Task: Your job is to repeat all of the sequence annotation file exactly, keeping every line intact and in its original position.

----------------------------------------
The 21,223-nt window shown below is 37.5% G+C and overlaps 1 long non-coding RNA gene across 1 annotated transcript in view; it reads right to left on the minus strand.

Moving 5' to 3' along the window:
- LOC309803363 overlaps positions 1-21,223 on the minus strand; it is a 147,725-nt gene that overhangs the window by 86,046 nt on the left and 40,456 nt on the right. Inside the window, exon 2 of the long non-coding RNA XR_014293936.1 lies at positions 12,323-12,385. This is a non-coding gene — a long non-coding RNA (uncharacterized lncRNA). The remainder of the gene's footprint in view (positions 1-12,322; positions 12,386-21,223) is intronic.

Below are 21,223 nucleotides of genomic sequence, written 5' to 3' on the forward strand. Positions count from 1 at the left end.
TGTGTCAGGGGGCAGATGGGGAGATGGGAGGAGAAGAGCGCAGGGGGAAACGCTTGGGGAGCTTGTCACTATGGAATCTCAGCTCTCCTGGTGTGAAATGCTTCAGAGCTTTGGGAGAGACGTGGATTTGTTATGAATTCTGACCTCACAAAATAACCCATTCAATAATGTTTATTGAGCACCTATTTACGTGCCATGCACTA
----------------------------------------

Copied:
The 21,223-nt window shown below is 37.5% G+C and overlaps 1 long non-coding RNA gene across 1 annotated transcript in view; it reads right to left on the minus strand.

Moving 5' to 3' along the window:
- LOC309803363 overlaps positions 1-21,223 on the minus strand; it is a 147,725-nt gene that overhangs the window by 86,046 nt on the left and 40,456 nt on the right. Inside the window, exon 2 of the long non-coding RNA XR_014293936.1 lies at positions 12,323-12,385. This is a non-coding gene — a long non-coding RNA (uncharacterized lncRNA). The remainder of the gene's footprint in view (positions 1-12,322; positions 12,386-21,223) is intronic.

Below are 21,223 nucleotides of genomic sequence, written 5' to 3' on the forward strand. Positions count from 1 at the left end.
TGTGTCAGGGGGCAGATGGGGAGATGGGAGGAGAAGAGCGCAGGGGGAAACGCTTGGGGAGCTTGTCACTATGGAATCTCAGCTCTCCTGGTGTGAAATGCTTCAGAGCTTTGGGAGAGACGTGGATTTGTTATGAATTCTGACCTCACAAAATAACCCATTCAATAATGTTTATTGAGCACCTATTTACGTGCCATGCACTA